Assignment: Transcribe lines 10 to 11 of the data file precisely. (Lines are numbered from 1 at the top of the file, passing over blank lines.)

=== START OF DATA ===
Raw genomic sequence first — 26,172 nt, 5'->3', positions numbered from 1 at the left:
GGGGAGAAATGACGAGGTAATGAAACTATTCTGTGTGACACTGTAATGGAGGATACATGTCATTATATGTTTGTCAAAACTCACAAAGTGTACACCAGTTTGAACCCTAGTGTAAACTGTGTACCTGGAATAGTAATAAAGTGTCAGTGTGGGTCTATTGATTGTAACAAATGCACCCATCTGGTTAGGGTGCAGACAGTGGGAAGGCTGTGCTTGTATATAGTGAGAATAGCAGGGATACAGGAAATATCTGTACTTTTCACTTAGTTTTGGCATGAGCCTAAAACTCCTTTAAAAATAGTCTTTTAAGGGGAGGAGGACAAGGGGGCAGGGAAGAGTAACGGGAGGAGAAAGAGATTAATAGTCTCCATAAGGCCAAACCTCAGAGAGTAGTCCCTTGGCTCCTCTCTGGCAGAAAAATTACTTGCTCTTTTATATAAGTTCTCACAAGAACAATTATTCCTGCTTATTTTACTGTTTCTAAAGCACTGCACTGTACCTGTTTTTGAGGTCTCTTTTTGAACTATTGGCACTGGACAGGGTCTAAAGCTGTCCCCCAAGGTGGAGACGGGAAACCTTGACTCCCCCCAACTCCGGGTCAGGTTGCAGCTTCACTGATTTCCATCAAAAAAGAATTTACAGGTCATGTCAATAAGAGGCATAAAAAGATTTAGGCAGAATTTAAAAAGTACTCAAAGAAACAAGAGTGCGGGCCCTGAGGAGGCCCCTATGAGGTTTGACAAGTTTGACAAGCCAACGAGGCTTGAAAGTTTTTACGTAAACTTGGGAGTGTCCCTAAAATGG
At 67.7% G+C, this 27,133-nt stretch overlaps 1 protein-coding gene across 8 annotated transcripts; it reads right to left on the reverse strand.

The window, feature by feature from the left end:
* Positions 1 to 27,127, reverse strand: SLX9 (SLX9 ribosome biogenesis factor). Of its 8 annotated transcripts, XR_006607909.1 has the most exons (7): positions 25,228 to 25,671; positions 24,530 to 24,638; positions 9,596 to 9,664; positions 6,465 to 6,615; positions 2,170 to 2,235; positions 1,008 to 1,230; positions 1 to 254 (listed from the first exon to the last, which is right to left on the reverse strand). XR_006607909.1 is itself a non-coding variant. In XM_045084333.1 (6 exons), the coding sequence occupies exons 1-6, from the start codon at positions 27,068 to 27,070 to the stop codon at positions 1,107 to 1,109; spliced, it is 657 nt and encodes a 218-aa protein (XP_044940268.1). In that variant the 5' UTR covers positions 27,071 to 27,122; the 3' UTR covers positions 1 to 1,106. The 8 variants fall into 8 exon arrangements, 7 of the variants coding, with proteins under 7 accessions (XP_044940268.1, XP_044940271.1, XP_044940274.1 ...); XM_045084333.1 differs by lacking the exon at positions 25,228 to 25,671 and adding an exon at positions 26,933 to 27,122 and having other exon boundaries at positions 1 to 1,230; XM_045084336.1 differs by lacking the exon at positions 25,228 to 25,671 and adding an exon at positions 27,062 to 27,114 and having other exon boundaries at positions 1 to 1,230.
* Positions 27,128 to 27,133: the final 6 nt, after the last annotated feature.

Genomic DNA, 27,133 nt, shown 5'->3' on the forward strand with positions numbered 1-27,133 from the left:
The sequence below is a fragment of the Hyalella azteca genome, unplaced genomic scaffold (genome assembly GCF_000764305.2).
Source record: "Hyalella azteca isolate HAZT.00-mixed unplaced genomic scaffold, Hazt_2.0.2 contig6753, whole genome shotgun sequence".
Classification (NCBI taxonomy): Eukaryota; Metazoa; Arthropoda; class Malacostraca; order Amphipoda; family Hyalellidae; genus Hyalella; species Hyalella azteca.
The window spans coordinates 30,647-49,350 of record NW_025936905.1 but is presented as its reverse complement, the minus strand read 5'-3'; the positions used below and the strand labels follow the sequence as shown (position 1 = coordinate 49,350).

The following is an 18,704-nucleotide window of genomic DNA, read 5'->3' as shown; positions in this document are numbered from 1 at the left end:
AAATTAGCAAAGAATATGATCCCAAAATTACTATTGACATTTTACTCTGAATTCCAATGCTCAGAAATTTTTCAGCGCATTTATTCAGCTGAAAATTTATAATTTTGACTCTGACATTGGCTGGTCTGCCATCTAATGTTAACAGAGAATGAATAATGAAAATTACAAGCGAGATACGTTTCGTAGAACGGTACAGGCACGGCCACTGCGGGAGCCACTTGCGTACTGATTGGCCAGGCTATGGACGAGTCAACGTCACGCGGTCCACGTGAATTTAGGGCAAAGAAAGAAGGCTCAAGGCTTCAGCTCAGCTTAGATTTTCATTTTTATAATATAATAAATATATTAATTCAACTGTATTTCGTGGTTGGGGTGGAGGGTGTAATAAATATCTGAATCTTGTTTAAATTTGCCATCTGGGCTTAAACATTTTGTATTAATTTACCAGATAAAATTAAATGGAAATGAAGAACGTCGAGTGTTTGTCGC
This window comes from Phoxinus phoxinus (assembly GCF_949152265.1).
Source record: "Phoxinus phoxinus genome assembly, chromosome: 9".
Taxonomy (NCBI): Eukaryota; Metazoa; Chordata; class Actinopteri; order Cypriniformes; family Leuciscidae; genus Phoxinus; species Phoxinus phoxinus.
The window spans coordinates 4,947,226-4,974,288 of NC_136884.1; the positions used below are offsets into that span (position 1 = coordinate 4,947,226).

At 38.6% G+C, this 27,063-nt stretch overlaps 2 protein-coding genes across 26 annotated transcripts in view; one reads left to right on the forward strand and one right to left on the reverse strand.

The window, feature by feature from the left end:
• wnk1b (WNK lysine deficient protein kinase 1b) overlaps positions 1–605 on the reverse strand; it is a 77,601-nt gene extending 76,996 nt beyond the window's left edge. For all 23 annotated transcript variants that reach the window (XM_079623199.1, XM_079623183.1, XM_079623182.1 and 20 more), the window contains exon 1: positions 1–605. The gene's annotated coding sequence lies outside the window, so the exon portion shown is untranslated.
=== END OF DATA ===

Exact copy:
Classification (NCBI taxonomy): Eukaryota; Metazoa; Arthropoda; class Malacostraca; order Amphipoda; family Hyalellidae; genus Hyalella; species Hyalella azteca.
The window spans coordinates 30,647-49,350 of record NW_025936905.1 but is presented as its reverse complement, the minus strand read 5'-3'; the positions used below and the strand labels follow the sequence as shown (position 1 = coordinate 49,350).